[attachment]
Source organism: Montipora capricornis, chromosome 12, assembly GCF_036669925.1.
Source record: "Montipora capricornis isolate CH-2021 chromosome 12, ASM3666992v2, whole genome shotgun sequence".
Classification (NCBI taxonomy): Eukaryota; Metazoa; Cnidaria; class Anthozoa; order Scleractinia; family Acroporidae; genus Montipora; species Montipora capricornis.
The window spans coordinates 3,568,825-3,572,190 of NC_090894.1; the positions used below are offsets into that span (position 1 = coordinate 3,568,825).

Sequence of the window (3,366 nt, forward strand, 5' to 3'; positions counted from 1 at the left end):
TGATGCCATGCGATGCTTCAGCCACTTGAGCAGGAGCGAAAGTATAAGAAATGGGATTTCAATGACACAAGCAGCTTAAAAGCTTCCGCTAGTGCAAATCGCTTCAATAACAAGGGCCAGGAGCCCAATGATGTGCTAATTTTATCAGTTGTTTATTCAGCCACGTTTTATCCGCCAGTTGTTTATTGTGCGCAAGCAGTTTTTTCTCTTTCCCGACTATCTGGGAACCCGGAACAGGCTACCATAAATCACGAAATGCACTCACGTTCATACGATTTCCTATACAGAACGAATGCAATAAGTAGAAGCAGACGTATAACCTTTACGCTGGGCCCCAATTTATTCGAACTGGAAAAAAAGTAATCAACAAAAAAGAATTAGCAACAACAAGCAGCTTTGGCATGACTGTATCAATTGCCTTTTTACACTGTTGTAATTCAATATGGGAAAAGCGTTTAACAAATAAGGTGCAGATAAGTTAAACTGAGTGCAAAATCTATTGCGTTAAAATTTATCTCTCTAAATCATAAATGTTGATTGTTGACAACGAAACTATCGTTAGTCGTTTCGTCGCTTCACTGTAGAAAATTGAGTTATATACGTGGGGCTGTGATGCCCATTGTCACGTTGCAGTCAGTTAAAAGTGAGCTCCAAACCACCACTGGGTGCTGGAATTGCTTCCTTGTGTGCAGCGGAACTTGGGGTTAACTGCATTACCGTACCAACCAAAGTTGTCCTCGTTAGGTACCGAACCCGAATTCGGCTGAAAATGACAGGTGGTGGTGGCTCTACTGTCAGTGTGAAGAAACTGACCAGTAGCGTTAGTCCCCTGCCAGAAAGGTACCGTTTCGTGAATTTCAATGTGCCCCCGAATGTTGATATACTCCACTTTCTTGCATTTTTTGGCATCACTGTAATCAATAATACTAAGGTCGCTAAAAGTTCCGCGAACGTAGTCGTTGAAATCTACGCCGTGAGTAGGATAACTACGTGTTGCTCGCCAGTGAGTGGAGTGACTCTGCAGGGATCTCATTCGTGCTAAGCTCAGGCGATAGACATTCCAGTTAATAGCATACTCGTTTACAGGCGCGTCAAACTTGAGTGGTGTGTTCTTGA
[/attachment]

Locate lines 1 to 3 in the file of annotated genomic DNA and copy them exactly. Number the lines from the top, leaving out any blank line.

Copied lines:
Source organism: Montipora capricornis, chromosome 12, assembly GCF_036669925.1.
Source record: "Montipora capricornis isolate CH-2021 chromosome 12, ASM3666992v2, whole genome shotgun sequence".
Classification (NCBI taxonomy): Eukaryota; Metazoa; Cnidaria; class Anthozoa; order Scleractinia; family Acroporidae; genus Montipora; species Montipora capricornis.